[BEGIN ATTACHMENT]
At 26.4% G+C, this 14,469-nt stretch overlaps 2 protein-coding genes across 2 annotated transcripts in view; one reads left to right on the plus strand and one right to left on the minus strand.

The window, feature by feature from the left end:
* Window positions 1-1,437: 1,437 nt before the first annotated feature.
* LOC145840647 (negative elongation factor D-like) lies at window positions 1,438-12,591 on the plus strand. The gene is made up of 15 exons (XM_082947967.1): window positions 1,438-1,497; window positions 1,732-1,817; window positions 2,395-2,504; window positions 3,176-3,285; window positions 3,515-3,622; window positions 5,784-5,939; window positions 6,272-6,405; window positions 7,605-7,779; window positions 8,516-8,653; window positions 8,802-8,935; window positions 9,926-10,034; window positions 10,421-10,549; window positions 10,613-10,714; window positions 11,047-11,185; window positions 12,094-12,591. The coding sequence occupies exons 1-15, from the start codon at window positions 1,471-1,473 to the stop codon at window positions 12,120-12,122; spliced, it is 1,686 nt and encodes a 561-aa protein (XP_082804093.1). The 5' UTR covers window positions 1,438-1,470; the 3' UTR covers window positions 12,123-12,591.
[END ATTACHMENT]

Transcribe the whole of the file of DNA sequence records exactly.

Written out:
At 26.4% G+C, this 14,469-nt stretch overlaps 2 protein-coding genes across 2 annotated transcripts in view; one reads left to right on the plus strand and one right to left on the minus strand.

The window, feature by feature from the left end:
* Window positions 1-1,437: 1,437 nt before the first annotated feature.
* LOC145840647 (negative elongation factor D-like) lies at window positions 1,438-12,591 on the plus strand. The gene is made up of 15 exons (XM_082947967.1): window positions 1,438-1,497; window positions 1,732-1,817; window positions 2,395-2,504; window positions 3,176-3,285; window positions 3,515-3,622; window positions 5,784-5,939; window positions 6,272-6,405; window positions 7,605-7,779; window positions 8,516-8,653; window positions 8,802-8,935; window positions 9,926-10,034; window positions 10,421-10,549; window positions 10,613-10,714; window positions 11,047-11,185; window positions 12,094-12,591. The coding sequence occupies exons 1-15, from the start codon at window positions 1,471-1,473 to the stop codon at window positions 12,120-12,122; spliced, it is 1,686 nt and encodes a 561-aa protein (XP_082804093.1). The 5' UTR covers window positions 1,438-1,470; the 3' UTR covers window positions 12,123-12,591.